Finding Joy - Adriana Herrera
Addis Ababa, Ethiopia
As soon as I stepped out of the airport, I felt it. The something in the air my mom always mentioned when she talked about Addis.
I looked around the crowd waiting for the recent arrivals as I hefted my huge backpack, searching for a big white head of hair. “À la Don King” my mother had said when she described Tefare, my parents’ old driver from when they first lived here almost thirty years ago—who was picking me up tonight. I finally spotted a man with a mass of fluffy gray hair in the back, and walked over. I kept my eye on Tefare, who was scanning the crowd as he held up a sign that read MR. WALKER.
I stepped up to him, extending my hand “Tefare. It’s me, Desta.”
Immediately he threw his arms out and pulled me in for an elaborate hug. We bumped shoulders on either side and clapped each other’s backs for what felt like minutes.
“Desta, you look just like your mama. How is my friend Fatima? Does she still make that delicious meat soup?”
I smiled at the mention of sancocho; my mother told me that Tefare had been a devoted fan of the Dominican stew whenever she made it in the old days.
I shook my head at his question as we walked together to the parking lot. “She doesn’t make it that much anymore. She’s vegan now. Only eats fasting food.”
He gasped like I’d told him she’d given up eating altogether. “Only fasting food. No meat?”
I grinned at the shock in his voice. “No meat,” I repeated as Tefare shook his head in silence, like the whole situation was too far gone to comment on.
When we got to the car, he made a big show of taking the backpack from me and putting it in the trunk. “Let me help you with this, Desta. It’s too heavy for you.”
I laughed because Tefare was not much taller than my five-foot-nine and had to be pushing seventy, but I let him win and handed him my massive backpack. Once we had my two bags securely in the back of the car, he pulled a hat out of his suit jacket pocket and perched it on his head. It was a 2004 Boston Red Sox World Series Championship hat, which looked exactly like the one my dad had been wearing the last time I saw him leaving for the airport on his way here.
I pointed at his head, smiling. “I recognize that.”
Tefare clicked his tongue at my words, the happy, open expression from before replaced with genuine sorrow. “Your papa gave it to me on that last trip. I was waiting for him just like I waited for you tonight, and the first thing he did was take the hat off his head and put it on my mine. He said, ‘Tefare, our guys finally won.’” Tefare’s smile was a wistful thing, and I realized that my time in Ethiopia would probably be filled with moments like this.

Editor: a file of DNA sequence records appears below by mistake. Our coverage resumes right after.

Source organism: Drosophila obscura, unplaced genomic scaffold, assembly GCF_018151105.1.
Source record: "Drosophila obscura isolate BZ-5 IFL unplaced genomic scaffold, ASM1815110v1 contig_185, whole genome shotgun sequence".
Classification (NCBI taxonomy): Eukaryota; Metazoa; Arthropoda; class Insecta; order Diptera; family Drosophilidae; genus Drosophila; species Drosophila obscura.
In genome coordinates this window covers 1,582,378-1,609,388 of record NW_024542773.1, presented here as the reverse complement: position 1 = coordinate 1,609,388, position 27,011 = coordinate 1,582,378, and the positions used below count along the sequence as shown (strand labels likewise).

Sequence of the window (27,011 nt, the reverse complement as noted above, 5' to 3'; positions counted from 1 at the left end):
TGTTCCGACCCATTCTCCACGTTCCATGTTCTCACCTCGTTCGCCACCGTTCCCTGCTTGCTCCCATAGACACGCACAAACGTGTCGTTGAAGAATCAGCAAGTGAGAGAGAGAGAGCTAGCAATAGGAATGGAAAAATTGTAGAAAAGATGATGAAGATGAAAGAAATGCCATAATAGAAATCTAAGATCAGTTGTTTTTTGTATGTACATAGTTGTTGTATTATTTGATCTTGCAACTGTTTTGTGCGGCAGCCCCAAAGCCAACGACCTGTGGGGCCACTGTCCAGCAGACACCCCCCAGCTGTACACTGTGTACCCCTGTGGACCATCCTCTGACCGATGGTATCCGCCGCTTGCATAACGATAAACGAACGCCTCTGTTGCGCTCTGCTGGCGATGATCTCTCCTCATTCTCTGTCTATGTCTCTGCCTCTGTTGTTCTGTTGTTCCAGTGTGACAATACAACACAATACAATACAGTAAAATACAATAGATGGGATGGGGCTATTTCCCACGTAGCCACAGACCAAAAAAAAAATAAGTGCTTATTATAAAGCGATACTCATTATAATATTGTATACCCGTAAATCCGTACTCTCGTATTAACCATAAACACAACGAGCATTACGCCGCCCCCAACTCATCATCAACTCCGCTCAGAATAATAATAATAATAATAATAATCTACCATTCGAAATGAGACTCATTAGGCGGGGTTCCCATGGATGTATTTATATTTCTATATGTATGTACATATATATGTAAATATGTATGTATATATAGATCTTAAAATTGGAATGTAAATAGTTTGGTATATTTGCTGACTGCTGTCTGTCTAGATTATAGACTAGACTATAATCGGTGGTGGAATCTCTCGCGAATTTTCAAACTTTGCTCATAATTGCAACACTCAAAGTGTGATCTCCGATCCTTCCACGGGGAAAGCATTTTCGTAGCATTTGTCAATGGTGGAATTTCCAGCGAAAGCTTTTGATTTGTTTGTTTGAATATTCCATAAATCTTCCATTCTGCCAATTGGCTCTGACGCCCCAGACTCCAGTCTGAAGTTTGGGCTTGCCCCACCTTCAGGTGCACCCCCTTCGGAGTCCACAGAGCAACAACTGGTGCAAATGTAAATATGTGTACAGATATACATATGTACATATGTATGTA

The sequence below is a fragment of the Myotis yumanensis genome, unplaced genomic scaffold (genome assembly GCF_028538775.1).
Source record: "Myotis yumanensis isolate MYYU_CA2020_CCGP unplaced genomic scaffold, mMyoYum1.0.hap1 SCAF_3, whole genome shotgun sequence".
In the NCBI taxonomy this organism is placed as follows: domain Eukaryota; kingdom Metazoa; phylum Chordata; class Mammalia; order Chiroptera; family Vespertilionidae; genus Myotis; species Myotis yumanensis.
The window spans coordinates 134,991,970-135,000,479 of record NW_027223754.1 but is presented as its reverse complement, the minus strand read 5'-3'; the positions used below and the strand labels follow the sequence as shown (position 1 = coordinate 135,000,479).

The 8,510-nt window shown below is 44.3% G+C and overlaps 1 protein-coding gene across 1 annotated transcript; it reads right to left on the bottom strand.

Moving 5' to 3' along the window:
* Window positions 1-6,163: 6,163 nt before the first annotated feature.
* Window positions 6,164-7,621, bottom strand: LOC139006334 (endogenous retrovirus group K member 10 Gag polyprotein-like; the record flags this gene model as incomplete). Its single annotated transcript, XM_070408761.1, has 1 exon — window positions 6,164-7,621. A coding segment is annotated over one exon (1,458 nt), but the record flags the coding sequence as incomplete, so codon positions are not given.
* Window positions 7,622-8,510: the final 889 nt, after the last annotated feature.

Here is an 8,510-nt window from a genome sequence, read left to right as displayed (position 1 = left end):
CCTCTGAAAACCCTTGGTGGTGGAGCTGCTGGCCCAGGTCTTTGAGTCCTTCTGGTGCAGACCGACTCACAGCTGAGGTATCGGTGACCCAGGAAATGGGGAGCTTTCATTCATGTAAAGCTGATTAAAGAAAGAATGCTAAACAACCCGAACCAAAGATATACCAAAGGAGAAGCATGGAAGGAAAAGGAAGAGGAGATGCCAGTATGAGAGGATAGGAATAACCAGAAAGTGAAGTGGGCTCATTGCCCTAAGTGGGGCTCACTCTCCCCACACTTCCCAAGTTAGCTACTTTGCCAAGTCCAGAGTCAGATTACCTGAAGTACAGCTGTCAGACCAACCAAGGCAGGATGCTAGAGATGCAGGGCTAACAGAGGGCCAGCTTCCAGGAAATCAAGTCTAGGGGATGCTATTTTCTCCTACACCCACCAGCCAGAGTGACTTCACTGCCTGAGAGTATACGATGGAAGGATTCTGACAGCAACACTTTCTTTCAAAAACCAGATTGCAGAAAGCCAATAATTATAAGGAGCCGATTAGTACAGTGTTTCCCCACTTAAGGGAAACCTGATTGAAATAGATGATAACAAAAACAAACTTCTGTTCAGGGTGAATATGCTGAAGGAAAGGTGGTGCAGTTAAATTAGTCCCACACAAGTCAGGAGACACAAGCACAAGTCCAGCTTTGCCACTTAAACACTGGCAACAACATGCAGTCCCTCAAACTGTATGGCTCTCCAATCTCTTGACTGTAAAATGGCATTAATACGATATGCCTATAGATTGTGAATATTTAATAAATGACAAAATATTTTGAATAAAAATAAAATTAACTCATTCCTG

“When your papa and mama first came here, there were only a couple of places where they could see the baseball games, and I would drive them there,” my father’s old friend explained, his eyes faraway, like he was recalling those times. “After a while he’d invite me to watch with them and taught me the rules. Paul made me a Red Sox fan for life.”
Tefare and I stood there for a moment in the cold Addis night, lost in our memories of my father. Eventually he pushed off the side of the car where he’d been leaning and grunted, squeezing my shoulder. “I miss my friend.”
I nodded, working on speaking through the knot in my throat. “We miss him too.” It was hard to know what else to say. The moment felt too big for platitudes, and I’d learned years ago that when it came to grief, words usually didn’t do much.
Tefare tapped the top of the car, then waved toward the passenger side. “Eshi, Desta, let’s get you to the guest house.”
I smiled when I heard him say eshi. It was like the equivalent of “okay” in Amharic and my dad would always tease me, saying it’d been my favorite word as a baby. “I’m ready. I’m tired of airports.”
He stopped then and looked at me over the roof of the car, his expression mischievous. “Are you hungry?”
I braced for what I knew was coming.
“I don’t know if I can find any injera and ketchup for you right